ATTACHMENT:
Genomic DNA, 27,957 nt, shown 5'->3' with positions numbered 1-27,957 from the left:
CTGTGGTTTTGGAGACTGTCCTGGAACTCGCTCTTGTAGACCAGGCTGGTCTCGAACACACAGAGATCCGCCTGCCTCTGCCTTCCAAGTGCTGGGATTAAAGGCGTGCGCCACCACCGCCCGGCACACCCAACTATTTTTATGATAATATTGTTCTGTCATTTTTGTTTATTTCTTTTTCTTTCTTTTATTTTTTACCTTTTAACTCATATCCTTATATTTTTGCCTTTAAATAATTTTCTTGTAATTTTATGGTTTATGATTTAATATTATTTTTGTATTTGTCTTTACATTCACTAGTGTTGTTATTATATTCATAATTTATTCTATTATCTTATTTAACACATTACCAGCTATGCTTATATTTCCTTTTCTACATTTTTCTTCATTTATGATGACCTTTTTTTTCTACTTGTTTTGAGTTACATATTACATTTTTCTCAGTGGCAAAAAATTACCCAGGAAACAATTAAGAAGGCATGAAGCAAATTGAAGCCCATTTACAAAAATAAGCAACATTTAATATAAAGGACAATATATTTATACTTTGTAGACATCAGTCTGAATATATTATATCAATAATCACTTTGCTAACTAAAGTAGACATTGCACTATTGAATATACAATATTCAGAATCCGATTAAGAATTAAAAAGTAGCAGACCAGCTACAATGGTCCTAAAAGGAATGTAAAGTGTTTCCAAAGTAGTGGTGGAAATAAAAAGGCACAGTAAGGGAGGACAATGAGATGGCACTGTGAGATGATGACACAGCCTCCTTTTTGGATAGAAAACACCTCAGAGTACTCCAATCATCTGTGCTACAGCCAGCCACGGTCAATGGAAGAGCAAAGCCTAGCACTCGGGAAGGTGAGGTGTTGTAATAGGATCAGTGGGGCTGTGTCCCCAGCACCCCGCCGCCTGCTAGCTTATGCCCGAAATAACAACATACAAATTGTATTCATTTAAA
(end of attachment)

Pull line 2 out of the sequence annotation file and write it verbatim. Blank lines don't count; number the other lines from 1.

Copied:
CTGTGGTTTTGGAGACTGTCCTGGAACTCGCTCTTGTAGACCAGGCTGGTCTCGAACACACAGAGATCCGCCTGCCTCTGCCTTCCAAGTGCTGGGATTAAAGGCGTGCGCCACCACCGCCCGGCACACCCAACTATTTTTATGATAATATTGTTCTGTCATTTTTGTTTATTTCTTTTTCTTTCTTTTATTTTTTACCTTTTAACTCATATCCTTATATTTTTGCCTTTAAATAATTTTCTTGTAATTTTATGGTTTATGATTTAATATTATTTTTGTATTTGTCTTTACATTCACTAGTGTTGTTATTATATTCATAATTTATTCTATTATCTTATTTAACACATTACCAGCTATGCTTATATTTCCTTTTCTACATTTTTCTTCATTTATGATGACCTTTTTTTTCTACTTGTTTTGAGTTACATATTACATTTTTCTCAGTGGCAAAAAATTACCCAGGAAACAATTAAGAAGGCATGAAGCAAATTGAAGCCCATTTACAAAAATAAGCAACATTTAATATAAAGGACAATATATTTATACTTTGTAGACATCAGTCTGAATATATTATATCAATAATCACTTTGCTAACTAAAGTAGACATTGCACTATTGAATATACAATATTCAGAATCCGATTAAGAATTAAAAAGTAGCAGACCAGCTACAATGGTCCTAAAAGGAATGTAAAGTGTTTCCAAAGTAGTGGTGGAAATAAAAAGGCACAGTAAGGGAGGACAATGAGATGGCACTGTGAGATGATGACACAGCCTCCTTTTTGGATAGAAAACACCTCAGAGTACTCCAATCATCTGTGCTACAGCCAGCCACGGTCAATGGAAGAGCAAAGCCTAGCACTCGGGAAGGTGAGGTGTTGTAATAGGATCAGTGGGGCTGTGTCCCCAGCACCCCGCCGCCTGCTAGCTTATGCCCGAAATAACAACATACAAATTGTATTCATTTAAA